His death is in fact his union with nature, his return to dust and ashes, “to burry him, in the sheepfold, to see his sheep, to have near me what I'm missing.”  

The region to the west of Cluj Napoca is dominated by the enormous Vladeasa Mountain. The more than 1800m high ridge is the first barrier after the flat plains of Hungary. The Vladeasa Mountain itself is an old volcano, but the surrounding mountains are mainly limestone. The region is world wide known for its magnificent caves, the largest and finest of Romania. The southern border of the region host one of the most spectacular nature reserves of the country: Padis. The Hungarian minority names this region the “kalotaszeg region”. Their culture and traditions survived here stronger then in Hungary. Their beautiful colorful handwork got attention during several world expositions at the end of the 19th century and ever since people produce all kind of embroidery that can be seen and bought in the region. Manastireni, Valeni and Izvoru Crisului have some lovely examples of the typical  “Kalotaszeg” church with very steep steeple and roof covered with wooden shingles. The ceilings are beautifully decorated with century old wooden cassettes. 25km long Fintinele lake is the highest of a chain of 4 lakes on the Somes River. A beautiful region to fish or for boat trips. Marisel, Rogojel and Maguri are some of the highest settlements in Romania. An enormous forest stretches for 100km from the Vladeasa mountain in the west to the Trascau mountains in the east.  It is a perfect region where you can make beautiful hikes or bike along the thousands of kilometers of forestry roads, a region where predators as wolf and bear still roam the remote valleys, a region where nature was mainly left untouched.    

The Aries River dominates the center part of the Apuseni mountains. The region is known for its spectacular landscape with narrow gorges, lovely valleys, steep slopes and you’ll find here one of Romania’s most impressive monuments of nature: the Scarisoara Ice cave. Near to this cave are dozens of other caves. All along the Aries valley lovely villages are built on the river banks. The upper part of the river is homeland to the local highlanders “the Moti”. They are masters in woodcarving and make dozens of different household items. Their huge wooden barrels are known all over the country and you might see them on their typical long wagons dwelling the countryside. The narrow Aries Valley couldn’t offer space and grassland for the growing population and people and their animals had to move over the years higher and higher in the mountains to find grassland. In the beginning they just moved during the summer months, later on, some of this summer villages became permanent settlements now the highest of Romania. Still people move to the higher alms during summer and unique for the Ghetar region is that even all farm animals move along during this “transhumance”. In the past the people communicated with wooden horns "bucium" named. They are still made in the region. The highest peak of the Apuseni, the Biharia mountain with 1848m dominates the region and guarantees snow from mid fall till mid spring. The region is bordered in the north-east by  Padis nature reserve, a fantastic limestone region with numerous caves, canyons and enormous dolines. The Aries River offers also nice kayak possibilities. In the village Arieseni is a small ski slope with chairlift. The upper Aries valley is a true all year round tourist highlight.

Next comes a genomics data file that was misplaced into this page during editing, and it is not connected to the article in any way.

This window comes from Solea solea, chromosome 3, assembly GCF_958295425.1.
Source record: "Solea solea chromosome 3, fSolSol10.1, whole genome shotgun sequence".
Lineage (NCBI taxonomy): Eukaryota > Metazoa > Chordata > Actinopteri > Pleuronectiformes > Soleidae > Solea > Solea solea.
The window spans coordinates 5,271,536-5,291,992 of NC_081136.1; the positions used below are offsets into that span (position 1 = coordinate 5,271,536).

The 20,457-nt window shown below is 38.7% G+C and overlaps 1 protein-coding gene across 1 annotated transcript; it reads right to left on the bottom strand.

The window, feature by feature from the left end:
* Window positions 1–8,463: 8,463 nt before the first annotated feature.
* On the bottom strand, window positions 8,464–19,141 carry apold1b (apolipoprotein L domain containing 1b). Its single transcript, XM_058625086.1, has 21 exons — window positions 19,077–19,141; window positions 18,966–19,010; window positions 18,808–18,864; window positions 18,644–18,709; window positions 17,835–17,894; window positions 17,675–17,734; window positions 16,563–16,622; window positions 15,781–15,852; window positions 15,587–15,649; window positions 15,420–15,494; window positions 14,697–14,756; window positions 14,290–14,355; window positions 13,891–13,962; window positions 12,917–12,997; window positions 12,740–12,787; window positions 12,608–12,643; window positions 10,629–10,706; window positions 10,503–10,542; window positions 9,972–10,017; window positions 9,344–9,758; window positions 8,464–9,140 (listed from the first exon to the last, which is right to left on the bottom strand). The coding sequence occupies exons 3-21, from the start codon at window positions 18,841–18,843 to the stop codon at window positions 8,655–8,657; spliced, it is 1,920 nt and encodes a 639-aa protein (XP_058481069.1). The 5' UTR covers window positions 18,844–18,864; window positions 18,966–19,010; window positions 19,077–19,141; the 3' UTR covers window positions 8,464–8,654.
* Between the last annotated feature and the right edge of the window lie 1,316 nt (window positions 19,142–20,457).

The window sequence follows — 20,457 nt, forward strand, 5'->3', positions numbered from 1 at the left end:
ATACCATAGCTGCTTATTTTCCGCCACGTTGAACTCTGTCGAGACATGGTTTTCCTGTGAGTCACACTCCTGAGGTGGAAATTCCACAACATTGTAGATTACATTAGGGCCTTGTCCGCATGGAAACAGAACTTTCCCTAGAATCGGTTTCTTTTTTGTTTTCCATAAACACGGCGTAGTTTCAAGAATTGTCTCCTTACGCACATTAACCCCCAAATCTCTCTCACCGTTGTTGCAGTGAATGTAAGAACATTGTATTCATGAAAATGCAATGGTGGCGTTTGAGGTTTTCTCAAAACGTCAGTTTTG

The Northern Apuseni Mountains are warmer and dryer. The region is dominated by the Trascau and Muntele Mare Mountains. Up and between these ridges are some superb nature reserves. There are the Turda, Rimets and Intregalde Canyons. There is Scarita Belioara, a superb limestone nature reserve at 1000m altitude, one of the earliest reserves in the country. 
Because of the difficult access roads, many of the mountain villages remained unchanged. It is one of the most interesting ethnographic regions with old watermills, typical farm buildings with straw roofs, wooden ox wagons.
The people live mainly from agriculture and also here farmers move to remote summer villages where they stay during the summer months. 
There are many superb monasteries in the region. The village Rimetea is unique. It was during the middle ages the center of iron mining for the region. Once a town, now it is a quiet village resting on the foot of the impressive Piatra Secuiului Mountain. The rich past of the village can be seen in the local ethnographic museum and some mine galleries still remained in the mountains. 


The town Cluj Napoca to the north west of the Apuseni Mountains has a rich past. About 2000 years ago it was called Napoca and was a Municipium in the Roman era. The Saxon colonists in the early middle Ages called it Klausenburg. They built together with the Hungarian colonists the defense walls and fortification towers that once surrounded the medieval town till the 19th century. They were destroyed when the new town grew outside the walls. Also the Habsburg left an important architectural heritage in Cluj. When you walk around in Cluj you find medieval Saxon style buildings together with neo gothic style, baroque style, empire style and  classicism. The history museum has an interesting collection of Roman edifices and the ethnographic museum displays a rich collection of costumes and house hold items. There is even a small open air section with several farms, watermills and a wooden church. Nature lovers will especially enjoy the Botanical garden. Accommodation can be found in 2, 3, 4 star hotels. There is a wide variety of restaurants, tea rooms and bars.